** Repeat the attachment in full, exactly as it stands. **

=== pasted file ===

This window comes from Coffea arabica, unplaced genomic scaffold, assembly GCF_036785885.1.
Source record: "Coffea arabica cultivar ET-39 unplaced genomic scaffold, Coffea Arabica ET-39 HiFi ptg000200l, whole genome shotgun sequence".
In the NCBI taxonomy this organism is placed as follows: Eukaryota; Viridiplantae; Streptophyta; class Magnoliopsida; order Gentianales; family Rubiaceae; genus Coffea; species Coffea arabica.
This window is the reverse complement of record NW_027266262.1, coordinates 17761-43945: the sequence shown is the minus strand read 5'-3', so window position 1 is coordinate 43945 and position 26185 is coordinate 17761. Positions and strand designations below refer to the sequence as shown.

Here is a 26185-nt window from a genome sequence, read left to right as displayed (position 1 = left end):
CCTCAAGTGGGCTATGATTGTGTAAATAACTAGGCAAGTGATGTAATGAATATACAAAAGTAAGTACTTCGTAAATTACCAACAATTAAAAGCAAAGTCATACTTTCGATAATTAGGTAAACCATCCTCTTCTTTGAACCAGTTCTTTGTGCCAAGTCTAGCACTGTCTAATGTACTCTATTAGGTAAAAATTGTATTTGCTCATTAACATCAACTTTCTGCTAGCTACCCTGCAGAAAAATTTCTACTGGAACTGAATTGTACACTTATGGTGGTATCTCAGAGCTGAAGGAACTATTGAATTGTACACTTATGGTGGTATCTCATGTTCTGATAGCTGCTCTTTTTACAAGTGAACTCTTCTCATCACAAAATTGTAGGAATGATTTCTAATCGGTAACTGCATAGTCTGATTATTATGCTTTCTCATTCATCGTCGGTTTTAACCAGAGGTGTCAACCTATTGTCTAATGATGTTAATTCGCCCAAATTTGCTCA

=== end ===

This window comes from Coffea arabica, unplaced genomic scaffold, assembly GCF_036785885.1.
Source record: "Coffea arabica cultivar ET-39 unplaced genomic scaffold, Coffea Arabica ET-39 HiFi ptg000200l, whole genome shotgun sequence".
In the NCBI taxonomy this organism is placed as follows: Eukaryota; Viridiplantae; Streptophyta; class Magnoliopsida; order Gentianales; family Rubiaceae; genus Coffea; species Coffea arabica.
This window is the reverse complement of record NW_027266262.1, coordinates 17761-43945: the sequence shown is the minus strand read 5'-3', so window position 1 is coordinate 43945 and position 26185 is coordinate 17761. Positions and strand designations below refer to the sequence as shown.

Here is a 26185-nt window from a genome sequence, read left to right as displayed (position 1 = left end):
CCTCAAGTGGGCTATGATTGTGTAAATAACTAGGCAAGTGATGTAATGAATATACAAAAGTAAGTACTTCGTAAATTACCAACAATTAAAAGCAAAGTCATACTTTCGATAATTAGGTAAACCATCCTCTTCTTTGAACCAGTTCTTTGTGCCAAGTCTAGCACTGTCTAATGTACTCTATTAGGTAAAAATTGTATTTGCTCATTAACATCAACTTTCTGCTAGCTACCCTGCAGAAAAATTTCTACTGGAACTGAATTGTACACTTATGGTGGTATCTCAGAGCTGAAGGAACTATTGAATTGTACACTTATGGTGGTATCTCATGTTCTGATAGCTGCTCTTTTTACAAGTGAACTCTTCTCATCACAAAATTGTAGGAATGATTTCTAATCGGTAACTGCATAGTCTGATTATTATGCTTTCTCATTCATCGTCGGTTTTAACCAGAGGTGTCAACCTATTGTCTAATGATGTTAATTCGCCCAAATTTGCTCA